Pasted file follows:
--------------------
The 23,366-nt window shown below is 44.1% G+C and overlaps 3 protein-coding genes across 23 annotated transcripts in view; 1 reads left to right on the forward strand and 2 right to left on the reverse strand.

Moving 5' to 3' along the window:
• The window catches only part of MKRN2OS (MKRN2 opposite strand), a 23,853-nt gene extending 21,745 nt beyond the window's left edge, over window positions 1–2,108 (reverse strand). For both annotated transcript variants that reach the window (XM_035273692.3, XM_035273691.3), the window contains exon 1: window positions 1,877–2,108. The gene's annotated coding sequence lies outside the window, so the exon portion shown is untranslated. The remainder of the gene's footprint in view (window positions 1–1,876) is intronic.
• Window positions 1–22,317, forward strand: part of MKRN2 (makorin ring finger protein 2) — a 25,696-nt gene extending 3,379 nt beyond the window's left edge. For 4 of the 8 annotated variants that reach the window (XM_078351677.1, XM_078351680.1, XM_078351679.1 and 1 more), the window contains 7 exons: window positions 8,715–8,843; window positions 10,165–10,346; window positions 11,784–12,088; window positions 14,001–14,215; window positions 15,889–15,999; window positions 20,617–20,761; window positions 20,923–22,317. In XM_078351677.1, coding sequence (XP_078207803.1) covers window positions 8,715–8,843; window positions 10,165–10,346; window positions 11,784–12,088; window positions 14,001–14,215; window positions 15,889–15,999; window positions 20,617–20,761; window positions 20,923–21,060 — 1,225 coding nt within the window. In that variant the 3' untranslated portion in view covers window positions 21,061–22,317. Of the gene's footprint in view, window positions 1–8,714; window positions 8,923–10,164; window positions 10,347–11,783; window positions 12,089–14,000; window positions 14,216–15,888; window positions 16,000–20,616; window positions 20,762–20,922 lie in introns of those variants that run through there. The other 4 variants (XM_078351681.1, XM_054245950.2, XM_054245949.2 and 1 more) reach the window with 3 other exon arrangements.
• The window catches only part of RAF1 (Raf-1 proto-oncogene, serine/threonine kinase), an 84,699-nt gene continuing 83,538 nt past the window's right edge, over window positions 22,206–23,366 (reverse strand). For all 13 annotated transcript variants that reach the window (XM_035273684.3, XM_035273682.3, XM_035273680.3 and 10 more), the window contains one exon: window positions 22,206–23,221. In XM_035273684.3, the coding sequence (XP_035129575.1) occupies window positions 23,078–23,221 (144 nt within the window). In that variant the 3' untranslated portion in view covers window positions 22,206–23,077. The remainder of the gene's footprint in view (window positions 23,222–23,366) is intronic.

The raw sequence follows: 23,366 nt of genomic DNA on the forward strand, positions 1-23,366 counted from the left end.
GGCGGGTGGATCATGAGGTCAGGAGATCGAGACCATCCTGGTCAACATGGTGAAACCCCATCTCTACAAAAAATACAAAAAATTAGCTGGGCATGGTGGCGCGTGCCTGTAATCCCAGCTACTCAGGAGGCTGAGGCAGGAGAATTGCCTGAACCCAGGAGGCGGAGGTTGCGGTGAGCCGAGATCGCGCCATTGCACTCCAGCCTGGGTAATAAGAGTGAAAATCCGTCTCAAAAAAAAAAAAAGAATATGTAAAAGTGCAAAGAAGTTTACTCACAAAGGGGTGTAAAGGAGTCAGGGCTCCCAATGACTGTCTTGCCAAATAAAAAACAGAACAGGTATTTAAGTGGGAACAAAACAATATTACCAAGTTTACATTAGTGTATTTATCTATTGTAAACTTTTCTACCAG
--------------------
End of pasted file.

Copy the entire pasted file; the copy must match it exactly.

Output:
The 23,366-nt window shown below is 44.1% G+C and overlaps 3 protein-coding genes across 23 annotated transcripts in view; 1 reads left to right on the forward strand and 2 right to left on the reverse strand.

Moving 5' to 3' along the window:
• The window catches only part of MKRN2OS (MKRN2 opposite strand), a 23,853-nt gene extending 21,745 nt beyond the window's left edge, over window positions 1–2,108 (reverse strand). For both annotated transcript variants that reach the window (XM_035273692.3, XM_035273691.3), the window contains exon 1: window positions 1,877–2,108. The gene's annotated coding sequence lies outside the window, so the exon portion shown is untranslated. The remainder of the gene's footprint in view (window positions 1–1,876) is intronic.
• Window positions 1–22,317, forward strand: part of MKRN2 (makorin ring finger protein 2) — a 25,696-nt gene extending 3,379 nt beyond the window's left edge. For 4 of the 8 annotated variants that reach the window (XM_078351677.1, XM_078351680.1, XM_078351679.1 and 1 more), the window contains 7 exons: window positions 8,715–8,843; window positions 10,165–10,346; window positions 11,784–12,088; window positions 14,001–14,215; window positions 15,889–15,999; window positions 20,617–20,761; window positions 20,923–22,317. In XM_078351677.1, coding sequence (XP_078207803.1) covers window positions 8,715–8,843; window positions 10,165–10,346; window positions 11,784–12,088; window positions 14,001–14,215; window positions 15,889–15,999; window positions 20,617–20,761; window positions 20,923–21,060 — 1,225 coding nt within the window. In that variant the 3' untranslated portion in view covers window positions 21,061–22,317. Of the gene's footprint in view, window positions 1–8,714; window positions 8,923–10,164; window positions 10,347–11,783; window positions 12,089–14,000; window positions 14,216–15,888; window positions 16,000–20,616; window positions 20,762–20,922 lie in introns of those variants that run through there. The other 4 variants (XM_078351681.1, XM_054245950.2, XM_054245949.2 and 1 more) reach the window with 3 other exon arrangements.
• The window catches only part of RAF1 (Raf-1 proto-oncogene, serine/threonine kinase), an 84,699-nt gene continuing 83,538 nt past the window's right edge, over window positions 22,206–23,366 (reverse strand). For all 13 annotated transcript variants that reach the window (XM_035273684.3, XM_035273682.3, XM_035273680.3 and 10 more), the window contains one exon: window positions 22,206–23,221. In XM_035273684.3, the coding sequence (XP_035129575.1) occupies window positions 23,078–23,221 (144 nt within the window). In that variant the 3' untranslated portion in view covers window positions 22,206–23,077. The remainder of the gene's footprint in view (window positions 23,222–23,366) is intronic.

The raw sequence follows: 23,366 nt of genomic DNA on the forward strand, positions 1-23,366 counted from the left end.
GGCGGGTGGATCATGAGGTCAGGAGATCGAGACCATCCTGGTCAACATGGTGAAACCCCATCTCTACAAAAAATACAAAAAATTAGCTGGGCATGGTGGCGCGTGCCTGTAATCCCAGCTACTCAGGAGGCTGAGGCAGGAGAATTGCCTGAACCCAGGAGGCGGAGGTTGCGGTGAGCCGAGATCGCGCCATTGCACTCCAGCCTGGGTAATAAGAGTGAAAATCCGTCTCAAAAAAAAAAAAAGAATATGTAAAAGTGCAAAGAAGTTTACTCACAAAGGGGTGTAAAGGAGTCAGGGCTCCCAATGACTGTCTTGCCAAATAAAAAACAGAACAGGTATTTAAGTGGGAACAAAACAATATTACCAAGTTTACATTAGTGTATTTATCTATTGTAAACTTTTCTACCAG